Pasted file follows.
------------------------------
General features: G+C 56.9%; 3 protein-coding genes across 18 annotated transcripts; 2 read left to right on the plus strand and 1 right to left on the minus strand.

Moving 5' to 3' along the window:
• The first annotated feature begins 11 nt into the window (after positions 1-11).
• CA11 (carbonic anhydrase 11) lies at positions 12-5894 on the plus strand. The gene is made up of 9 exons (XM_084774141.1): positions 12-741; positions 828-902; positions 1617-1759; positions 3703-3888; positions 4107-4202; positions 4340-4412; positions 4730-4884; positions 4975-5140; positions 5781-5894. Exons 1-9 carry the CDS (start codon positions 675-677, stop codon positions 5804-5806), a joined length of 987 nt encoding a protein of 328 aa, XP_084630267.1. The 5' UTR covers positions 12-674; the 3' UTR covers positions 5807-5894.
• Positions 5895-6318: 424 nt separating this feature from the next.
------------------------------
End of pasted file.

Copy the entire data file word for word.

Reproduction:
General features: G+C 56.9%; 3 protein-coding genes across 18 annotated transcripts; 2 read left to right on the plus strand and 1 right to left on the minus strand.

Moving 5' to 3' along the window:
• The first annotated feature begins 11 nt into the window (after positions 1-11).
• CA11 (carbonic anhydrase 11) lies at positions 12-5894 on the plus strand. The gene is made up of 9 exons (XM_084774141.1): positions 12-741; positions 828-902; positions 1617-1759; positions 3703-3888; positions 4107-4202; positions 4340-4412; positions 4730-4884; positions 4975-5140; positions 5781-5894. Exons 1-9 carry the CDS (start codon positions 675-677, stop codon positions 5804-5806), a joined length of 987 nt encoding a protein of 328 aa, XP_084630267.1. The 5' UTR covers positions 12-674; the 3' UTR covers positions 5807-5894.
• Positions 5895-6318: 424 nt separating this feature from the next.